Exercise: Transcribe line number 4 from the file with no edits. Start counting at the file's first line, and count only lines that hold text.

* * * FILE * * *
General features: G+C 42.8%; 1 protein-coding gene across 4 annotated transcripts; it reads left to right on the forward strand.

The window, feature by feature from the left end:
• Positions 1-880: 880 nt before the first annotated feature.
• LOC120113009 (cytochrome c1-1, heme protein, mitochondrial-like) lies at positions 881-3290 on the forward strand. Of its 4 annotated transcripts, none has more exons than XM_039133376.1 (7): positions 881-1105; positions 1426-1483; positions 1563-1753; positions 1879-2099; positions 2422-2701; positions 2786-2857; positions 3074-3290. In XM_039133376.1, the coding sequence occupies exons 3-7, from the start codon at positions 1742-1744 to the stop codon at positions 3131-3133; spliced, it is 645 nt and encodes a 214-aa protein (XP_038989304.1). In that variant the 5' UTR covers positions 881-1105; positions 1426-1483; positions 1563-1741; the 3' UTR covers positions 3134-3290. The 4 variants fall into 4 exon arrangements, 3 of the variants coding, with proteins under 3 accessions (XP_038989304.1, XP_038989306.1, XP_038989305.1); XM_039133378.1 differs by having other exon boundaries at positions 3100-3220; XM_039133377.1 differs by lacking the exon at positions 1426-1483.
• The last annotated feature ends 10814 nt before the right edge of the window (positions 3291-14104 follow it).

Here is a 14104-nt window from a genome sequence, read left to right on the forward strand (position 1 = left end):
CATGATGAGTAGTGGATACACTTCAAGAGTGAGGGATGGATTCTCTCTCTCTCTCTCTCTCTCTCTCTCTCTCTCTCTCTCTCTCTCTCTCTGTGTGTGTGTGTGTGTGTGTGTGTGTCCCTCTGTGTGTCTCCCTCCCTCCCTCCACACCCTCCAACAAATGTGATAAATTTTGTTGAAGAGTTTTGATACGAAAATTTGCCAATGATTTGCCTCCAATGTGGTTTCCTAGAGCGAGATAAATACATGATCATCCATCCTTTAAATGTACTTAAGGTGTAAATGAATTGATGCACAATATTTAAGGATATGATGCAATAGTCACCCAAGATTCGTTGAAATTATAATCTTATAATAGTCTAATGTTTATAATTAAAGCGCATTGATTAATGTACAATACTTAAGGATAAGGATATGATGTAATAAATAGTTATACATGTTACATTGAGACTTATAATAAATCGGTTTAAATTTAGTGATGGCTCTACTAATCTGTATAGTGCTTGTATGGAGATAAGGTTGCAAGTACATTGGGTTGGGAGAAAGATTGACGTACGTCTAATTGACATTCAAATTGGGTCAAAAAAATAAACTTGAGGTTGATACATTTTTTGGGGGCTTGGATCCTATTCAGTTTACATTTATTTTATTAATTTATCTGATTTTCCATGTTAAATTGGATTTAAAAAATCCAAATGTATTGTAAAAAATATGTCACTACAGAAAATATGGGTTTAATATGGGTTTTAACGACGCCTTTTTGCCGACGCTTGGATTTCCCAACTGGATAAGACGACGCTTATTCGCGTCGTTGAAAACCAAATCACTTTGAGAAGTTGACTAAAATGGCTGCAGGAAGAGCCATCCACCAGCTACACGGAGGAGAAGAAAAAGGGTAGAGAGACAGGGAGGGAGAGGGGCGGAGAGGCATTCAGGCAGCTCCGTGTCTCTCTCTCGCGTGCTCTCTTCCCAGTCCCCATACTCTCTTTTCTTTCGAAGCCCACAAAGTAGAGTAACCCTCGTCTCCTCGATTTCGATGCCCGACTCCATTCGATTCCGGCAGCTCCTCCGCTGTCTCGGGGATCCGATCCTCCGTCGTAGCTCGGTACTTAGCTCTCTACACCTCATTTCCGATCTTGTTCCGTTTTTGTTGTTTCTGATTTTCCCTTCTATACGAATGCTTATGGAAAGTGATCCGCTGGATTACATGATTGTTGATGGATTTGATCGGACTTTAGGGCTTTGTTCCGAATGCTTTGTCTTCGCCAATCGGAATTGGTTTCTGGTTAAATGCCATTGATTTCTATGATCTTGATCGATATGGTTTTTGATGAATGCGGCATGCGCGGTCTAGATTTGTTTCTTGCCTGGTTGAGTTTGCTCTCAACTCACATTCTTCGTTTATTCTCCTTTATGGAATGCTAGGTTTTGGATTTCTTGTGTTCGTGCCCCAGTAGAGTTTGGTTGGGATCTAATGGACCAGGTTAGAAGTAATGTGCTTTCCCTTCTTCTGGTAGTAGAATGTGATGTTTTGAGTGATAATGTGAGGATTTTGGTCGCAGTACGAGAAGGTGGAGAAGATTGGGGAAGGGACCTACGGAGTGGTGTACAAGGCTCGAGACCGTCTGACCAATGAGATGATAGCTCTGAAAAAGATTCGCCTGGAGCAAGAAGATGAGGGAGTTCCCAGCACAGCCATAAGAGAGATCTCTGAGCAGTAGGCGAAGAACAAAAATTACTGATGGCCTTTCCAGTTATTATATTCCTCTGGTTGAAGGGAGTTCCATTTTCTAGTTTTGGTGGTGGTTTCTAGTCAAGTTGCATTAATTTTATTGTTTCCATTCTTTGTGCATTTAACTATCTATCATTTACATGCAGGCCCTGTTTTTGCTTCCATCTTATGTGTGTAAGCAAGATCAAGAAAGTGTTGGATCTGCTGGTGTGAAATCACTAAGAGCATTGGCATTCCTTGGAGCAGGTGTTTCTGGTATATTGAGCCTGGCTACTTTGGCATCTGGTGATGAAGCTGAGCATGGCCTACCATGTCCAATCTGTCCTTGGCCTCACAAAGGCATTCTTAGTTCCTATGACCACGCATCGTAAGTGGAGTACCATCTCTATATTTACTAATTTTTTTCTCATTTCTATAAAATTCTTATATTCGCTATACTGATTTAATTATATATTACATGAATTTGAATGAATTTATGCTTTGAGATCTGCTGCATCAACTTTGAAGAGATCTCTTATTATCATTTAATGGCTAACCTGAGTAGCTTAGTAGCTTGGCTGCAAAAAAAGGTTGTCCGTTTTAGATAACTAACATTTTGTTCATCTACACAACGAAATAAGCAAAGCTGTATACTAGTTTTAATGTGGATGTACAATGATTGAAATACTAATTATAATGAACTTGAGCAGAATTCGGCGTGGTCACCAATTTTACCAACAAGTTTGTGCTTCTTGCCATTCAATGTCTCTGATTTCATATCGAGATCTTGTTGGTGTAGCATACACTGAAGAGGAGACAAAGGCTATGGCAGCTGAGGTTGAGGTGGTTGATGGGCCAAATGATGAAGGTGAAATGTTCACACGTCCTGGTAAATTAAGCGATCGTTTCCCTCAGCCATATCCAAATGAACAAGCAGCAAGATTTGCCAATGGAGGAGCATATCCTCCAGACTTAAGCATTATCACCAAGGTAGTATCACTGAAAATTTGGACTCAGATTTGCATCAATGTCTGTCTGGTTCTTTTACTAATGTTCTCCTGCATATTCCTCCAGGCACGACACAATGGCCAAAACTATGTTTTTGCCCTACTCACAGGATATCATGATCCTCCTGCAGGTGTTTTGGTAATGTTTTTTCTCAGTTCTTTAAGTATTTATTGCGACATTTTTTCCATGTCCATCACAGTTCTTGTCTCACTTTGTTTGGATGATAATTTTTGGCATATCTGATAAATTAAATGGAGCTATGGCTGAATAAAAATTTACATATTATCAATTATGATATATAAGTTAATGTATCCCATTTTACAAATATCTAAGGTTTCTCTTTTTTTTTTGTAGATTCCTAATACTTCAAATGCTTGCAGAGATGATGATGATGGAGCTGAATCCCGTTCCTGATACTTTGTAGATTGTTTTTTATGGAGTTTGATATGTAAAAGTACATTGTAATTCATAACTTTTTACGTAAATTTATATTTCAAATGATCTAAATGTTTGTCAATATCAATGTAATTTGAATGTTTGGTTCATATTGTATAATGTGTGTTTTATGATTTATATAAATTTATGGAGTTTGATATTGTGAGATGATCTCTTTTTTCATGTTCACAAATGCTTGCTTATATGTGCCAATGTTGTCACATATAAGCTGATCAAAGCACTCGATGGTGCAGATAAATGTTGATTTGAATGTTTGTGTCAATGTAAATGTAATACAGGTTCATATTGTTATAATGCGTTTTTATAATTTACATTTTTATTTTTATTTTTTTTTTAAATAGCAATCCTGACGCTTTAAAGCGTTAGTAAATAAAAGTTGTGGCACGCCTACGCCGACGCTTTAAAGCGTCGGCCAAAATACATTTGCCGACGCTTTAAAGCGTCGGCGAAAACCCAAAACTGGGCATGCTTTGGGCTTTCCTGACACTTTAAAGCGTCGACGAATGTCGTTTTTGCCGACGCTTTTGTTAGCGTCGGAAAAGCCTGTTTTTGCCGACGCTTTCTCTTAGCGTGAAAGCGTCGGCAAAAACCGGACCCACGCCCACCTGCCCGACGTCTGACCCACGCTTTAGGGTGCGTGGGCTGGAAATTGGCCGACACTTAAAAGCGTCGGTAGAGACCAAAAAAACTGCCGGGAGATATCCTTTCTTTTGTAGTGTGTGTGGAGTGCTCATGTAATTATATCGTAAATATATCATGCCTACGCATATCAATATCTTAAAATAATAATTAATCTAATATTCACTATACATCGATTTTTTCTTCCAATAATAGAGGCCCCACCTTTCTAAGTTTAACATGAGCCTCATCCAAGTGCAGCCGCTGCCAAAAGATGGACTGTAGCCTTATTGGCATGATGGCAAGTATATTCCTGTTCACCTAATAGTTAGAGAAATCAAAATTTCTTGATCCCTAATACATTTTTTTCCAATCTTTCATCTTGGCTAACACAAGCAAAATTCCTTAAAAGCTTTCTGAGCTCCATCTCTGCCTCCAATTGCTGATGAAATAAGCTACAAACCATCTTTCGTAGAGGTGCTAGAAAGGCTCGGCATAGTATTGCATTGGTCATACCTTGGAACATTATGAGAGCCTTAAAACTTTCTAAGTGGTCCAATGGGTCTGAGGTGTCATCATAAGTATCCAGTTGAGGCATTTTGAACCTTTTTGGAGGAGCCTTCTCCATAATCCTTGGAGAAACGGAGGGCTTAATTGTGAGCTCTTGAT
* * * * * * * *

• LOC120113009 (cytochrome c1-1, heme protein, mitochondrial-like) lies at positions 881-3290 on the forward strand. Of its 4 annotated transcripts, none has more exons than XM_039133376.1 (7): positions 881-1105; positions 1426-1483; positions 1563-1753; positions 1879-2099; positions 2422-2701; positions 2786-2857; positions 3074-3290. In XM_039133376.1, the coding sequence occupies exons 3-7, from the start codon at positions 1742-1744 to the stop codon at positions 3131-3133; spliced, it is 645 nt and encodes a 214-aa protein (XP_038989304.1). In that variant the 5' UTR covers positions 881-1105; positions 1426-1483; positions 1563-1741; the 3' UTR covers positions 3134-3290. The 4 variants fall into 4 exon arrangements, 3 of the variants coding, with proteins under 3 accessions (XP_038989304.1, XP_038989306.1, XP_038989305.1); XM_039133378.1 differs by having other exon boundaries at positions 3100-3220; XM_039133377.1 differs by lacking the exon at positions 1426-1483.